"One of the reasons that we didn't get it done was that we didn't start early enough," Rendell said. "I'm sorry. Maybe I didn't push hard enough. I thought I did."
A shutdown means about 25,000 workers are temporarily laid off, but the state's five slots casinos will be open at least one more day. Shutting the casinos would cost Pennsylvania $1.7 million a day in lost revenue.
Most state offices and parks will be closed.
Roughly 52,000 employees in "critical" jobs with the state police, the National Guard, prison and parole offices, veterans services, and health and welfare departments will continue to work.
Senate and House Republican leaders early today said they were outraged that the furloughs had been ordered. "We look at this as a serious setback," said Senate President Pro Tempore Joseph Scarnati (R., Jefferson). He said numerous issues remained to be settled.
Earlier last evening, a spokesman for House Majority Leader Bill DeWeese (D., Greene) said "shuttle diplomacy" was going on for most of the day among his caucus, Senate Republicans and Rendell's office.
Senate Republican leaders, who hold a majority in that chamber, and have been unmoved in their pledge to hold down spending and impose no new taxes, were the most optimistic.
Rendell has maintained that he would not consider the budget until agreement was reached on his other budget priorities, including energy, mass transit and highway funding and a statewide ban on smoking in most public places.
House and Senate Republicans have urged Rendell to free the budget to move through the General Assembly, with the understanding that lawmakers will take up the other issues later this summer or in the fall.
It came down to one nonnegotiable item on both sides late yesterday: a $5.40 surcharge on residential electric bills to support an $850 million fund for alternative and renewable energy.
Republicans have dug in their heels on what they see as a new tax on homeowners and businesses. Rendell has held his ground, seeking to use a prime leverage point to get a key budget initiative, which he says will lower energy costs in the long run, through the legislature.
A group of suburban Philadelphia Republicans, whose votes on the energy bill are critical, took a stand amid the negotiations yesterday to urge the governor and Democratic colleagues who control the House to approve the state budget and take up the environmental issue later.
"The energy policy should not be holding these people hostage," said Bill Adolph (R., Delaware) at an impromptu news conference outside the governor's office. "We have a $650 million surplus. There is no budget crisis."
Rep. Kate Harper (R., Montgomery), who has supported and sponsored environmental legislation in the past, said lawmakers needed more time to study a complex proposal. "It is irresponsible to rush through a halfbaked energy plan when you can do the budget without it," she said.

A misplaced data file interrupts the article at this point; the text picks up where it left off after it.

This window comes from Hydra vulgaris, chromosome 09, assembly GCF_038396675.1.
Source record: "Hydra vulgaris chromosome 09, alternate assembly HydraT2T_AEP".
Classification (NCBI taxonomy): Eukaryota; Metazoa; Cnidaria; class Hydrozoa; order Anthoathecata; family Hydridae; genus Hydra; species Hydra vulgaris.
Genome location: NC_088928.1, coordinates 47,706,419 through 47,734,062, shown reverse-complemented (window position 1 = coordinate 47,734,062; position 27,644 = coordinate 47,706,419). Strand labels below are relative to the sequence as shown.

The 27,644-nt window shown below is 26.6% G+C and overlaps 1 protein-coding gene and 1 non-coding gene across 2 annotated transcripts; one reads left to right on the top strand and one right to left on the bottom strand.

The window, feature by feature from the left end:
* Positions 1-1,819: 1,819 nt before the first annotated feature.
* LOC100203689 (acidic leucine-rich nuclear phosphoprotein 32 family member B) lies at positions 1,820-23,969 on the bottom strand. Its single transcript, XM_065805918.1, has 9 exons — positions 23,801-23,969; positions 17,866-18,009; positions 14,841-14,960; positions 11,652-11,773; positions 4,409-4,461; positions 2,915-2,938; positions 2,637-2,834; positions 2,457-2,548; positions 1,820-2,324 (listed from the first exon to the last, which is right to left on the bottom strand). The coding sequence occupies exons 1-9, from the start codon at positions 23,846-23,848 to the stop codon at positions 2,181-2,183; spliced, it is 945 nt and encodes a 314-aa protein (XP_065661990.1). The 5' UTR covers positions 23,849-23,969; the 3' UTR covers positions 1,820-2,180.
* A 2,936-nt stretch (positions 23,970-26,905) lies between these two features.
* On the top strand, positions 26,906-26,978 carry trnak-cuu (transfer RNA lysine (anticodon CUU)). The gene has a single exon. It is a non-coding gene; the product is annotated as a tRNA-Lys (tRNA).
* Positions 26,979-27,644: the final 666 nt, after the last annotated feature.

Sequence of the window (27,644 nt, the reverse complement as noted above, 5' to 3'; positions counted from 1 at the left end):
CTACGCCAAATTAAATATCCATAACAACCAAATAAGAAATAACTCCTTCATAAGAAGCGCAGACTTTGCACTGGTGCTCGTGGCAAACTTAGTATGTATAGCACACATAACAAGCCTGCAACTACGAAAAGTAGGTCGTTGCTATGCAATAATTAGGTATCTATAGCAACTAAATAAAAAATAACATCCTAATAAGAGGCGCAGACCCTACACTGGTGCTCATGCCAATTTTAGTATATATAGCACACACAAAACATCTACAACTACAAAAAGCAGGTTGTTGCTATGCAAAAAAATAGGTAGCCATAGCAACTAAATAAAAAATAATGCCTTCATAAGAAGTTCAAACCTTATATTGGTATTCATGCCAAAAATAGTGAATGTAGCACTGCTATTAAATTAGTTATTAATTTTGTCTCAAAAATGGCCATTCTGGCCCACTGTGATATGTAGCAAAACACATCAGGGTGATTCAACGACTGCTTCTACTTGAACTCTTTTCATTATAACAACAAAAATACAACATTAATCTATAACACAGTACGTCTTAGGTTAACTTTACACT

Democrats countered that the governor's energy plan has been circulating for several months. "At some point you have to put up a vote, and that some point is now," said Rep. Josh Shapiro (D., Montgomery).
Far less of an issue in the final hours before the furlough was to take effect was the $27.3 billion spending plan for fiscal 2007-2008. While Senate Republicans have sought millions in cuts to several of Rendell's job training and education programs, both sides say with a $650 million surplus they should be able to reach agreement.
Among the state entities that will be closed: 71 driver's license centers and 15 welcome centers, along with 117 state parks and historic sites.
The state Health Department will suspend some services such as processing requests for birth and death certificates, but employees at state-operated mental health hospitals and mental retardation centers will remain on duty.
County assistance offices will remain open to serve low-income individuals and families, and caseworkers will be available during business hours to help determine eligibility and provide program and service information.
Meanwhile, the largest state workers' union failed in their last-minute efforts to have a state court intervene to avert the furloughs.
Commonwealth Court has scheduled a hearing today on a suit filed by Council 13 of the American Federation of State, County and Municipal Employees, which represents 16,000 workers. The union is challenging the legality of dividing most state workers' jobs into "critical" and "noncritical" classifications.
Contact staff writer Amy Worden at 717-783-2584 or firstname.lastname@example.org.
Working, Not Working
A look at how the budget impasse will affect state services.
- Inspections for food and animal safety.
- Slot-machine casinos, pending a court hearing.
- Processing of birth and death certificates.
- Health care for the poor, food stamps, and cash assistance.
- Drinking-water inspections.
- Inspections of hospitals and nursing homes.
- State police patrols.
- Unemployment compensation and workers' compensation.
- Liquor stores.
- Permitting for mining and oil- and gas-well drilling.
- State park campgrounds.
- Driver's license offices.
- Grant programs.
- Civil-service testing.
- Museums and historic sites.
- Highway occupancy permits.
SOURCES: Governor's Office, Associated Press